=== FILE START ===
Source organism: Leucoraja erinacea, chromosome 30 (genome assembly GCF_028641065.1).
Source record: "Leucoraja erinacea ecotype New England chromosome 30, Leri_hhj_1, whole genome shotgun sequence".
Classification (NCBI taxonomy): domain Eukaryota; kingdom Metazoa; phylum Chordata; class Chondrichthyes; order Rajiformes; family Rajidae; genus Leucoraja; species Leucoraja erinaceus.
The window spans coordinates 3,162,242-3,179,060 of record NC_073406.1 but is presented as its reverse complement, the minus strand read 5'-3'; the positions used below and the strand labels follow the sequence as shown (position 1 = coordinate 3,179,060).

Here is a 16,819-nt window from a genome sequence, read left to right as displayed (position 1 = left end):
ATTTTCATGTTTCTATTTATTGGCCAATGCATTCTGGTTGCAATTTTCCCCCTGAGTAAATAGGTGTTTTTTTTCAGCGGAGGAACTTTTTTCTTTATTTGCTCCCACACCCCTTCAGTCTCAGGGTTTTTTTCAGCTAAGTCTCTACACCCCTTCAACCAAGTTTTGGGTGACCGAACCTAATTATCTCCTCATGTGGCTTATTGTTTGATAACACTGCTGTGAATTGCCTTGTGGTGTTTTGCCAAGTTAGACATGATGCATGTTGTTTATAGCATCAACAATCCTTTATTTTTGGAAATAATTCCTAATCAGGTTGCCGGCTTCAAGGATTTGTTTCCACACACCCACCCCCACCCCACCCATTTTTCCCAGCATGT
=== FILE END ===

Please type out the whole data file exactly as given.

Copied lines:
Source organism: Leucoraja erinacea, chromosome 30 (genome assembly GCF_028641065.1).
Source record: "Leucoraja erinacea ecotype New England chromosome 30, Leri_hhj_1, whole genome shotgun sequence".
Classification (NCBI taxonomy): domain Eukaryota; kingdom Metazoa; phylum Chordata; class Chondrichthyes; order Rajiformes; family Rajidae; genus Leucoraja; species Leucoraja erinaceus.
The window spans coordinates 3,162,242-3,179,060 of record NC_073406.1 but is presented as its reverse complement, the minus strand read 5'-3'; the positions used below and the strand labels follow the sequence as shown (position 1 = coordinate 3,179,060).

Here is a 16,819-nt window from a genome sequence, read left to right as displayed (position 1 = left end):
ATTTTCATGTTTCTATTTATTGGCCAATGCATTCTGGTTGCAATTTTCCCCCTGAGTAAATAGGTGTTTTTTTTCAGCGGAGGAACTTTTTTCTTTATTTGCTCCCACACCCCTTCAGTCTCAGGGTTTTTTTCAGCTAAGTCTCTACACCCCTTCAACCAAGTTTTGGGTGACCGAACCTAATTATCTCCTCATGTGGCTTATTGTTTGATAACACTGCTGTGAATTGCCTTGTGGTGTTTTGCCAAGTTAGACATGATGCATGTTGTTTATAGCATCAACAATCCTTTATTTTTGGAAATAATTCCTAATCAGGTTGCCGGCTTCAAGGATTTGTTTCCACACACCCACCCCCACCCCACCCATTTTTCCCAGCATGT